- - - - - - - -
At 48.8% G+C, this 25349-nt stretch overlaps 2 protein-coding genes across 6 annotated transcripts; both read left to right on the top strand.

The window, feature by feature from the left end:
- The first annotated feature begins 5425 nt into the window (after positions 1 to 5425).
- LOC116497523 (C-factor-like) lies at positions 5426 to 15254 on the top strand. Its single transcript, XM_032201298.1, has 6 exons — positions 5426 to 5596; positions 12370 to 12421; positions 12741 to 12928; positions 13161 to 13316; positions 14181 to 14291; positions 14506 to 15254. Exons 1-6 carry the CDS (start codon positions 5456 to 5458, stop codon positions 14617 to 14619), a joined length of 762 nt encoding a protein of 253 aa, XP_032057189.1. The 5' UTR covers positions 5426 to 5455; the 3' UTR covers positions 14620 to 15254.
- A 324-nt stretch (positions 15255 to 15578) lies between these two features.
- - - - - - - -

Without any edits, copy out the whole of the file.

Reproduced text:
At 48.8% G+C, this 25349-nt stretch overlaps 2 protein-coding genes across 6 annotated transcripts; both read left to right on the top strand.

The window, feature by feature from the left end:
- The first annotated feature begins 5425 nt into the window (after positions 1 to 5425).
- LOC116497523 (C-factor-like) lies at positions 5426 to 15254 on the top strand. Its single transcript, XM_032201298.1, has 6 exons — positions 5426 to 5596; positions 12370 to 12421; positions 12741 to 12928; positions 13161 to 13316; positions 14181 to 14291; positions 14506 to 15254. Exons 1-6 carry the CDS (start codon positions 5456 to 5458, stop codon positions 14617 to 14619), a joined length of 762 nt encoding a protein of 253 aa, XP_032057189.1. The 5' UTR covers positions 5426 to 5455; the 3' UTR covers positions 14620 to 15254.
- A 324-nt stretch (positions 15255 to 15578) lies between these two features.